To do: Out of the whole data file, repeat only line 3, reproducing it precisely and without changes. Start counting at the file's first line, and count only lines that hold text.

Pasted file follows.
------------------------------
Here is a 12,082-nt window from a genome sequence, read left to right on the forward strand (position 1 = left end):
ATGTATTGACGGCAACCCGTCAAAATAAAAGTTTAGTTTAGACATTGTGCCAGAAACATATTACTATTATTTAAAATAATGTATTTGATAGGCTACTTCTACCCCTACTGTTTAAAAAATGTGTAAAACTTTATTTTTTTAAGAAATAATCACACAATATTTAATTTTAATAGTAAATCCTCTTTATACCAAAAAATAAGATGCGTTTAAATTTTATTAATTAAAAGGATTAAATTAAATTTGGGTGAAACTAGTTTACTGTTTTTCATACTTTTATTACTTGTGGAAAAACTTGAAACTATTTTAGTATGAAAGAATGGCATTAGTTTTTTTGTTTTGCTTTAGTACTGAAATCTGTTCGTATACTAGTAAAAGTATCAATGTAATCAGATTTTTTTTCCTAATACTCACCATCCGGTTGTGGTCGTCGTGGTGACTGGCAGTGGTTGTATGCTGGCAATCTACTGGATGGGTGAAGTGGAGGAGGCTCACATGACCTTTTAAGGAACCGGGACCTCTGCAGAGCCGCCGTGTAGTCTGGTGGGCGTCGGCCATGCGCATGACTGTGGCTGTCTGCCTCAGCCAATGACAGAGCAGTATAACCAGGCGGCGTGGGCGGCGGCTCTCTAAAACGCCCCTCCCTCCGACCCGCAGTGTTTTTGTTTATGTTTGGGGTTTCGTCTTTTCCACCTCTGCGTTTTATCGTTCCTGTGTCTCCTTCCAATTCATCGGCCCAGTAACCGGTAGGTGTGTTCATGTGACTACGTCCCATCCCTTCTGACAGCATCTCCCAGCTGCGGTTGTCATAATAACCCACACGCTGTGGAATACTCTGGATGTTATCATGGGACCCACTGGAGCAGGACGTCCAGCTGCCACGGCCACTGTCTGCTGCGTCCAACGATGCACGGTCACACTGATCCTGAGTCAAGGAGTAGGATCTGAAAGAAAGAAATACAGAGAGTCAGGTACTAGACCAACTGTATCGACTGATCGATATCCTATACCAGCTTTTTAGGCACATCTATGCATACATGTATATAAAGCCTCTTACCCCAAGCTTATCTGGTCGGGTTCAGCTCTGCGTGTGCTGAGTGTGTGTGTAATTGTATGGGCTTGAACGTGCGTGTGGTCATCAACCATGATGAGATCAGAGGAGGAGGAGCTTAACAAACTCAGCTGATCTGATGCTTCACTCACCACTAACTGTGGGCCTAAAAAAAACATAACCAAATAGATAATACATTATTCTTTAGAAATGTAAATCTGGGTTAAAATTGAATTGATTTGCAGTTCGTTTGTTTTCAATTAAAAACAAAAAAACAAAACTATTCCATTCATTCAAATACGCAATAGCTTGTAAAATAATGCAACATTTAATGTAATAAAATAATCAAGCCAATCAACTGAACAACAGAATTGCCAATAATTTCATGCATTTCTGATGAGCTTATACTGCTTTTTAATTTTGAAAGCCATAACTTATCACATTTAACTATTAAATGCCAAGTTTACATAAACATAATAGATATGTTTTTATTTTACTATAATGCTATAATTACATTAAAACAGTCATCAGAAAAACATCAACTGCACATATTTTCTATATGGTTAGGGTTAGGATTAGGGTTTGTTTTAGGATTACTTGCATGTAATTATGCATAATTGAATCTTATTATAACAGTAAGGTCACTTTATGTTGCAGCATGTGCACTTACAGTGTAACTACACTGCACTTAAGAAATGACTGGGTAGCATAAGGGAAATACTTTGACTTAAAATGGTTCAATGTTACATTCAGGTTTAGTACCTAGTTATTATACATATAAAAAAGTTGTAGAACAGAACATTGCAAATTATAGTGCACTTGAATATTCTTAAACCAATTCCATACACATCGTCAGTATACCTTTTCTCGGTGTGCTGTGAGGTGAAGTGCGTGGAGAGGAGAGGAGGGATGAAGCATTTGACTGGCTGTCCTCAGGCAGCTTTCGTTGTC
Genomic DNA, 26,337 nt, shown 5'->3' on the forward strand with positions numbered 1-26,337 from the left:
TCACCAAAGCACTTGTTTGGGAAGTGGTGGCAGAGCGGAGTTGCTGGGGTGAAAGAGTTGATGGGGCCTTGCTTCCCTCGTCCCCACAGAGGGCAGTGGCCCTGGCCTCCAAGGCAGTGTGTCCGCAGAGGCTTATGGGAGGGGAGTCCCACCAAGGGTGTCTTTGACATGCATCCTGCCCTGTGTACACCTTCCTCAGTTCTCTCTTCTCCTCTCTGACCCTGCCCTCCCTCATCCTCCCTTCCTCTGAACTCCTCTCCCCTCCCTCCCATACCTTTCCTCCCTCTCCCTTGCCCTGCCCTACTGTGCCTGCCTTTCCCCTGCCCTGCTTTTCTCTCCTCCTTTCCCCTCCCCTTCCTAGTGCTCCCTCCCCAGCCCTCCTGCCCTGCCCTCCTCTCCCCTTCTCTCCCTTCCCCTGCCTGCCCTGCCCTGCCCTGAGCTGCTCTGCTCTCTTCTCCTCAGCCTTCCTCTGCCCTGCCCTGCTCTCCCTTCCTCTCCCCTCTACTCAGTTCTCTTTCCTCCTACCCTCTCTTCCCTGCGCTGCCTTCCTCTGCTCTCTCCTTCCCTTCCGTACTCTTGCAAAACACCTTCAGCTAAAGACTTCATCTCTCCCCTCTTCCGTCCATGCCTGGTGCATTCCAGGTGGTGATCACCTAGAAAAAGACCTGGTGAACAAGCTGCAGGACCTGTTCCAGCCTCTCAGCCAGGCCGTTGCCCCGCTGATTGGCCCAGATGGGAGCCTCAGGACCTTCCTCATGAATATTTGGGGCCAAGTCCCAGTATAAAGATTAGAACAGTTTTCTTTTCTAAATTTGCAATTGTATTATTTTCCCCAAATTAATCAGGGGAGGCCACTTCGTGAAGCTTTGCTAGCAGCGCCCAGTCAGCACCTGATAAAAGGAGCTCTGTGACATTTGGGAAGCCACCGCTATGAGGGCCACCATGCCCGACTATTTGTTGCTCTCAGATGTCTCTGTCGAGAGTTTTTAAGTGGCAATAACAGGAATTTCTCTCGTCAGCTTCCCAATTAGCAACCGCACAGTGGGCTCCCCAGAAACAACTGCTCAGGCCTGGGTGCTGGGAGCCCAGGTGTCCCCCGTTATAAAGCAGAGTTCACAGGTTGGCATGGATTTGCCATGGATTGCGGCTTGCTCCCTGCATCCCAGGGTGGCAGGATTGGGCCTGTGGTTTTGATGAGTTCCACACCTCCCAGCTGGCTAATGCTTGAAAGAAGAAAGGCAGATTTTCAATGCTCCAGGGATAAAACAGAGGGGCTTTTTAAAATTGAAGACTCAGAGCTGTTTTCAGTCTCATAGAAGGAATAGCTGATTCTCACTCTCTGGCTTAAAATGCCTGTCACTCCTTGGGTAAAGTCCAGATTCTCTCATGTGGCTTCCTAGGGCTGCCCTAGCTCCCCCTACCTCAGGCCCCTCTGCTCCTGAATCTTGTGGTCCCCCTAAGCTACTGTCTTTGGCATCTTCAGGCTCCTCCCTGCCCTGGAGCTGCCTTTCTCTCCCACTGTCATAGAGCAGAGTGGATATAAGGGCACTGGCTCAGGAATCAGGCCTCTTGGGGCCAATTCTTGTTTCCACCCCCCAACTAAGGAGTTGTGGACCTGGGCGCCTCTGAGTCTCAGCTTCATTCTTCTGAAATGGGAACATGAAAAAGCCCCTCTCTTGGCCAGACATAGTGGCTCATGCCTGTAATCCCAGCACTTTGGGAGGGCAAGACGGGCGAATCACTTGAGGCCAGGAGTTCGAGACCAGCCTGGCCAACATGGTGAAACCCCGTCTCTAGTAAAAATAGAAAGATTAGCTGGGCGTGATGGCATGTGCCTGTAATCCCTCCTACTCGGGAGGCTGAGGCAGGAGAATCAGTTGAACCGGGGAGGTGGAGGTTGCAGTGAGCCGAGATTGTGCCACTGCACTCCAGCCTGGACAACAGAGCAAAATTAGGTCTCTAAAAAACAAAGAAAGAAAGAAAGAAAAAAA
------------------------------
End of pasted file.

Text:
Genomic DNA, 26,337 nt, shown 5'->3' on the forward strand with positions numbered 1-26,337 from the left: